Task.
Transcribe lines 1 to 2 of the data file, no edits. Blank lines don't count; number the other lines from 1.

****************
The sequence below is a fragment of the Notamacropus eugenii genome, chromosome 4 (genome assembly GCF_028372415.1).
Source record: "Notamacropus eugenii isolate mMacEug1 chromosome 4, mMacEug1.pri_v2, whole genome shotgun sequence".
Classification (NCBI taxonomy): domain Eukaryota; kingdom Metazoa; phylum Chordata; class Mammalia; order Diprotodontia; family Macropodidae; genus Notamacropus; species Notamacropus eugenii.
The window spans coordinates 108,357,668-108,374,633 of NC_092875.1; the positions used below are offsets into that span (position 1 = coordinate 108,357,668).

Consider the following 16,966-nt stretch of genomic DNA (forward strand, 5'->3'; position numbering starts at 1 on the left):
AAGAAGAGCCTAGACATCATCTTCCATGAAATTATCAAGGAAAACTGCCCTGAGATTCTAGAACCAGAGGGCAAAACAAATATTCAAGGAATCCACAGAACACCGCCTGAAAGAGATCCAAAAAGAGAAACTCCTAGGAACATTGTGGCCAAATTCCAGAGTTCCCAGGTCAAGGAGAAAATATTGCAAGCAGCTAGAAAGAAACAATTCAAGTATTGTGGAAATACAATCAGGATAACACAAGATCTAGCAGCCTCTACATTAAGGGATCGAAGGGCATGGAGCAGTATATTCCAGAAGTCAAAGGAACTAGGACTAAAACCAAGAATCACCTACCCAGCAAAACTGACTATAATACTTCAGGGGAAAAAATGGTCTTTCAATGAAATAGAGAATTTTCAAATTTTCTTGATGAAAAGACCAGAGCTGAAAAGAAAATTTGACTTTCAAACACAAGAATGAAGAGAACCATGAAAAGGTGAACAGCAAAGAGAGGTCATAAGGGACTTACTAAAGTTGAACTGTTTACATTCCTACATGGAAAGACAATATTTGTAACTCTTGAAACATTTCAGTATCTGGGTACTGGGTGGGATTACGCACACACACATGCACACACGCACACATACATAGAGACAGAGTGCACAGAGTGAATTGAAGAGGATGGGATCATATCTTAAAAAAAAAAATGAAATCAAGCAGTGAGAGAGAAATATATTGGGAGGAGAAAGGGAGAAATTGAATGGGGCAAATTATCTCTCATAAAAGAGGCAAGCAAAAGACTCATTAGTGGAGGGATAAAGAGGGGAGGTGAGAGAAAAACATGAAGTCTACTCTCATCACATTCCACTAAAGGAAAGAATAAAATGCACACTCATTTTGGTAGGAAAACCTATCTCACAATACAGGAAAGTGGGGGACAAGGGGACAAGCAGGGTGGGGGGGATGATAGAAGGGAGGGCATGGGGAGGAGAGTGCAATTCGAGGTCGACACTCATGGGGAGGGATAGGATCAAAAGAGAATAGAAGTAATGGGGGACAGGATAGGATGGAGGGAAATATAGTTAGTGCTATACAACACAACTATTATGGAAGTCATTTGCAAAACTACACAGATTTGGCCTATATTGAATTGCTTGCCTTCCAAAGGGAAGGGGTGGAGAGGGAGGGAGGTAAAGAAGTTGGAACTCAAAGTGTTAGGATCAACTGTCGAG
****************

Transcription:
The sequence below is a fragment of the Notamacropus eugenii genome, chromosome 4 (genome assembly GCF_028372415.1).
Source record: "Notamacropus eugenii isolate mMacEug1 chromosome 4, mMacEug1.pri_v2, whole genome shotgun sequence".